All this was neatly wrapped inrepparttar 132685 ideology of individualism, presented as a private case of capitalism and liberalism. People were encouraged to feel and behave as distinct, autonomous units. The perception of individuals as islands replacedrepparttar 132686 former perception of humans as cells in an organism.

This trend was coupled with - and enhanced by - unprecedented successive multi-annual rises in productivity and increases in world trade. New management techniques, improved production technologies, innovative inventory control methods, automatization, robotization, plant modernization, telecommunications (which facilitates more efficient transfers of information), even new design concepts - all helped bring this about.

But productivity gains made humans redundant. No amount of retraining could cope withrepparttar 132687 incredible rate of technological change. The more technologically advancedrepparttar 132688 country -repparttar 132689 higher its structural unemployment (i.e.,repparttar 132690 level of unemployment attributable to changes inrepparttar 132691 very structure ofrepparttar 132692 market).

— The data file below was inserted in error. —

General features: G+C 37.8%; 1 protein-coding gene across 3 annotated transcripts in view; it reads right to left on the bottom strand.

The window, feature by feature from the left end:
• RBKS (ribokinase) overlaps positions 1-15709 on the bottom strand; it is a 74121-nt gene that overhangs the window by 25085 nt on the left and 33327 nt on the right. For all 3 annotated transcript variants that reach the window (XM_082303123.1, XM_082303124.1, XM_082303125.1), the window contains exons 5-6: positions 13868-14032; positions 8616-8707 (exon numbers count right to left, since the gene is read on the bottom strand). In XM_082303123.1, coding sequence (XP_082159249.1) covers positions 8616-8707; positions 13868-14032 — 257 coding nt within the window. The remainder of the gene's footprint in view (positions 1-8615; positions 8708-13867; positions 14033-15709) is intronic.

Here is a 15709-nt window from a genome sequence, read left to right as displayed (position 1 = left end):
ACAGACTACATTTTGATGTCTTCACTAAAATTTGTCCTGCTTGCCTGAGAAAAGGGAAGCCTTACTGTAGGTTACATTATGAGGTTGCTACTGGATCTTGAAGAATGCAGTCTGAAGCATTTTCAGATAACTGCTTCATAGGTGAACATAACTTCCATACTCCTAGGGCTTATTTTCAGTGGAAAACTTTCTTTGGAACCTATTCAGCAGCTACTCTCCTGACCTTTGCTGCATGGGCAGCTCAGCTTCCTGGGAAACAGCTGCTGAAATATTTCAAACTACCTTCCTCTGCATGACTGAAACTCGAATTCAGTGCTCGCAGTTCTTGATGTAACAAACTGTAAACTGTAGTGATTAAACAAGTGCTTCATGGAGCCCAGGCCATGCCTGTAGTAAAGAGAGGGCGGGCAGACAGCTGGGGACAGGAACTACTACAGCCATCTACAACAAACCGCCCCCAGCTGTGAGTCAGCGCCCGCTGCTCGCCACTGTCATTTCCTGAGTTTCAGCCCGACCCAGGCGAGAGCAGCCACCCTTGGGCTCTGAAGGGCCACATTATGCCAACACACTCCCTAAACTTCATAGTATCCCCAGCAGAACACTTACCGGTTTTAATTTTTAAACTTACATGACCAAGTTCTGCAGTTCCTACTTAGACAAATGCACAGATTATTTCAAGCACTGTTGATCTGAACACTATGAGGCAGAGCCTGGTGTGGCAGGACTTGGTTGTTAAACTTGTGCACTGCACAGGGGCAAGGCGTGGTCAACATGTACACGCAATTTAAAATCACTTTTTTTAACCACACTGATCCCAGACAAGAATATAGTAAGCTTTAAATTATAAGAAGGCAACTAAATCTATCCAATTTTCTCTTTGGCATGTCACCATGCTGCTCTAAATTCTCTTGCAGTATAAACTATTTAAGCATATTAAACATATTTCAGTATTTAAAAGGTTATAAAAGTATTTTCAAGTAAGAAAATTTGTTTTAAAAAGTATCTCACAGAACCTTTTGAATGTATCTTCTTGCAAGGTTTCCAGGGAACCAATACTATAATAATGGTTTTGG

In Western Europe, it shot up from 5-6% ofrepparttar 132693 workforce to 9% in one decade. One way to manage this flood of ejected humans was to cutrepparttar 132694 workweek. Another was to support a large population of unemployed. The third, more tacit, way was to legitimize leisure time. Whereasrepparttar 132695 Jewish and Protestant work ethics condemned idleness inrepparttar 132696 past -repparttar 132697 current ethos encouraged people to contribute torepparttar 132698 economy through "self realization", to pursue their hobbies and non-work related interests, and to expressrepparttar 132699 entire range of their personality and potential.

This served to blurrepparttar 132700 historical differences between work and leisure. They are both commended now. Work, like leisure, became less and less structured and rigid. It is often pursued from home. The territorial separation between "work-place" and "home turf" was essentially eliminated.


Sam Vaknin is the author of Malignant Self Love - Narcissism Revisited and After the Rain - How the West Lost the East. He is a columnist for Central Europe Review, United Press International (UPI) and eBookWeb and the editor of mental health and Central East Europe categories in The Open Directory and Suite101.

Web site: